When the water is hot enough, add part of the sugar (about 2 Tbsp.) to the water and then the yeast. You add sugar because yeast feeds on sugar. This process is called proofing. The yeast should start foaming, which tells you it's good and also that you haven't gotten the water too hot. If nothing happens, your yeast is dead for one reason or another so you need to get some new yeast or try it again with a different water temperature.

It is also good to do this because proofing the yeast gives the bread a better start. So you don't get confused, there are some recipes where you add the yeast with the flour and other ingredients and can't proof. That's OK because those recipes make up for it by calling for you to mix the ingredients with a mixer.

When you can, add a 1/2-1 cup of mashed potatoes to your bread recipe or, in place of regular water, use water you have used to cook your potatoes. Yeast loves potatoes and the more it eats, the bigger it grows, making the bread lighter and fluffier.

Never add salt with your yeast and water because the salt will kill it.

Have all ingredients at room temperature. Don't forget to take the eggs out and let them warm up.

If the recipe says to add enough flour to make a stiff dough, just add the flour until it is slightly sticky, taking that last 1/2 cup or so of flour and putting it on your kneading surface. Then knead the last of the flour into the bread. If you get to much flour in the recipe, it makes the bread tough. Beginners sometimes put in all the flour that the recipe calls for and then add more flour on the board to knead, it causing the dough to get too stiff.

You can't knead bread too much. Knead until it is very smooth and elastic, usually about 10-15 minutes. I know that is a long time. That is why I don't make bread as often since I have had CFS. I made my best bread on the days my husband would come into the kitchen, spy my dough and start pounding on it. He had more strength than I and always did a better job of kneading.

I always roll my dough into a 14x9 rectangle then roll it jelly roll style and put it in the pan. This helps to get rid of any large air bubbles you might have in the dough that can leave large pockets and holes in your bread.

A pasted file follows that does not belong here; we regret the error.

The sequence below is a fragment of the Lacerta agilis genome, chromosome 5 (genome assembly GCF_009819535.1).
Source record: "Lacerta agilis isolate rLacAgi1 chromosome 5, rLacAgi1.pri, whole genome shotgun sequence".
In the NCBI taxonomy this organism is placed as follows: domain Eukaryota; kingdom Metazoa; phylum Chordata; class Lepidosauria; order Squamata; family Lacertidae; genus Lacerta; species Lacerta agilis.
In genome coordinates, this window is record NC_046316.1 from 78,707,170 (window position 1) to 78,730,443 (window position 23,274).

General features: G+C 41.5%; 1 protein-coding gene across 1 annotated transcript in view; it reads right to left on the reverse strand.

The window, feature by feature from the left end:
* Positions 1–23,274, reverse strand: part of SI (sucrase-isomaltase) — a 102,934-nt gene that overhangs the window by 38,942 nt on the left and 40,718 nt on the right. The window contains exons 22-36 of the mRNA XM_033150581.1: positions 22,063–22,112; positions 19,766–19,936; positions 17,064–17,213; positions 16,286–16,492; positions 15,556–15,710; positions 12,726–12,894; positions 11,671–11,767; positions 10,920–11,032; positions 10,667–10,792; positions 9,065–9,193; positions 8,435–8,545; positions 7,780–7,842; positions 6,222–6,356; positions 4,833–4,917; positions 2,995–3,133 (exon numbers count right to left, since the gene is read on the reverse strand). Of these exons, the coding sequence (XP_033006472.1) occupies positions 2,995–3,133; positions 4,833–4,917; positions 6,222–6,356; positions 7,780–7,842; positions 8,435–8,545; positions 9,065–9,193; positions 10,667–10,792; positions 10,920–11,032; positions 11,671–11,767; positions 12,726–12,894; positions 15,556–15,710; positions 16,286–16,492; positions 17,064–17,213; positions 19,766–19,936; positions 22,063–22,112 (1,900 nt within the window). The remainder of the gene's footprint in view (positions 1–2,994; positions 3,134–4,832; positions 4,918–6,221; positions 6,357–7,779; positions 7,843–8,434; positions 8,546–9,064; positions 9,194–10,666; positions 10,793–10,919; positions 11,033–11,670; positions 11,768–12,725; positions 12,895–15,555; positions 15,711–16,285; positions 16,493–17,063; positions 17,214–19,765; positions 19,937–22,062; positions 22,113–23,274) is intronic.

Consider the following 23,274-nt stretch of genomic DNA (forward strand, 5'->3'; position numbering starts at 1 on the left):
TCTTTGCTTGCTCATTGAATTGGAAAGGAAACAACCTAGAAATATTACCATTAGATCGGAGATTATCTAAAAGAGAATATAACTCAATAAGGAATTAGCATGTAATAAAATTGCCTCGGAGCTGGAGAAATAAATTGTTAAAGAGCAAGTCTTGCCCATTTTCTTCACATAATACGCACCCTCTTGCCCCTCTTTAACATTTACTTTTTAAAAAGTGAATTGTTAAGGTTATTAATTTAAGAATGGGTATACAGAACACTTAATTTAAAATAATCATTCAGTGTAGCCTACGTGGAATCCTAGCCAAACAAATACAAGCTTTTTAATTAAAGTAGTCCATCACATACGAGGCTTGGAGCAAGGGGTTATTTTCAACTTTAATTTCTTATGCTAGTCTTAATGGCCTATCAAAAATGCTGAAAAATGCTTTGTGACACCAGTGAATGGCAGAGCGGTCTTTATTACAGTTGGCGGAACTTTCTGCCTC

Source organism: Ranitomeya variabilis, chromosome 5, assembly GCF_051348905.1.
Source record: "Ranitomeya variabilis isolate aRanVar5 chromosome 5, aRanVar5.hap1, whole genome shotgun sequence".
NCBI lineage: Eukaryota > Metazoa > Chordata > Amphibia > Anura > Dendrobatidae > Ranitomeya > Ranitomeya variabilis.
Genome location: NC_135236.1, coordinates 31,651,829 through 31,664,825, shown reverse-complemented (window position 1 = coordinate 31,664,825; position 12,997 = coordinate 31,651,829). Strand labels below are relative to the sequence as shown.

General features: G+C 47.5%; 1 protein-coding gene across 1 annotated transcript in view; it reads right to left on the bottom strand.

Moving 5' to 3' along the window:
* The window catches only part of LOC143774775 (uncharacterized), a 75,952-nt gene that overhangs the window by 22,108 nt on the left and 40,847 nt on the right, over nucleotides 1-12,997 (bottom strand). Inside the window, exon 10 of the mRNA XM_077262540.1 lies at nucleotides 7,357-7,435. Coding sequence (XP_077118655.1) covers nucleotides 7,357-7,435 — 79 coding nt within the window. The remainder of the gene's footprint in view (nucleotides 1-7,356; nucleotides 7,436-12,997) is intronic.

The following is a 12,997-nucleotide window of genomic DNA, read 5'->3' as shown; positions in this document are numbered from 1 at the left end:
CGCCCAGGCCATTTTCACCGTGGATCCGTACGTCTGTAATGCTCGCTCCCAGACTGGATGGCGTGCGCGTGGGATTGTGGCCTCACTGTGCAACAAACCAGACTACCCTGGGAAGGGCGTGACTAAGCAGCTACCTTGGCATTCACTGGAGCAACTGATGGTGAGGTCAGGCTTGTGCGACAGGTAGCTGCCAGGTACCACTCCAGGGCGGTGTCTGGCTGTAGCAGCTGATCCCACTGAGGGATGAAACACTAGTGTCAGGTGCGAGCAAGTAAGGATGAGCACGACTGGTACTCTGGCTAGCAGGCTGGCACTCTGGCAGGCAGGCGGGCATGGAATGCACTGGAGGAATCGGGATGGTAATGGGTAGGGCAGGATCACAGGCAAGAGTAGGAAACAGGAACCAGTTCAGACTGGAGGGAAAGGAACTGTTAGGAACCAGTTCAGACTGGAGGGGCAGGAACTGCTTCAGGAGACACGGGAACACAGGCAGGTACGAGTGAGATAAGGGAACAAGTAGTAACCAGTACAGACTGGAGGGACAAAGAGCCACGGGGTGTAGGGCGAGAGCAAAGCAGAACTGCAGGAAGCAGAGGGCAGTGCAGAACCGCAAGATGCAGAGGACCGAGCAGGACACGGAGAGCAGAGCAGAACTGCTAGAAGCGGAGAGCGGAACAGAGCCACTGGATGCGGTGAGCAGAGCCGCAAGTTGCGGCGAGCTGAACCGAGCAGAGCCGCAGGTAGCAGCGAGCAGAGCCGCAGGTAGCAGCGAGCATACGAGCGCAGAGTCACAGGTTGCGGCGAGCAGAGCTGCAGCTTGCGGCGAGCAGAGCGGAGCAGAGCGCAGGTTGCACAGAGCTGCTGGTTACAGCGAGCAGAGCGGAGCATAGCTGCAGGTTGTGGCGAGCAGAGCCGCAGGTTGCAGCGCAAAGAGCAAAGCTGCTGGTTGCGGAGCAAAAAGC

I have tried many methods to raise bread, from putting it in a covered bowl on the stove to putting it in the car on a warm day. What I found works best for me is to heat my oven on the lowest temperature while I am mixing my dough. After about 5 minutes of heating, I turn the oven off, turn my oven light on and place the dough in my oven (not covering). It works great every time. The heat from the light seems to give it the right amount of warmth.

I also do this when I put the bread in the pans to rise. I place the dough in the oven to rise using the method I described above (reheating the oven and turning it off). Then, when it is almost double in size, I leave it where it is and turn the oven on to the temperature that the bread is supposed to bake and bake it.

Most recipes say to let bread double in size and, to see if it is ready, press your finger into it. If the dent stays, it is ready. After you have made several loaves, you can pretty much tell when it is ready. When I use the method for raising dough I describe above, I skip this test because my bread finishes rising the last little bit while the oven is preheating.

Most bread doughs can be frozen. Mix and knead. Shape into loaves, mini loaves or rolls, not letting it rise. Wrap very well and freeze. When you want to use it, thaw and let it rise. It will keep in the freezer about 4 weeks, but after that the yeast starts going bad.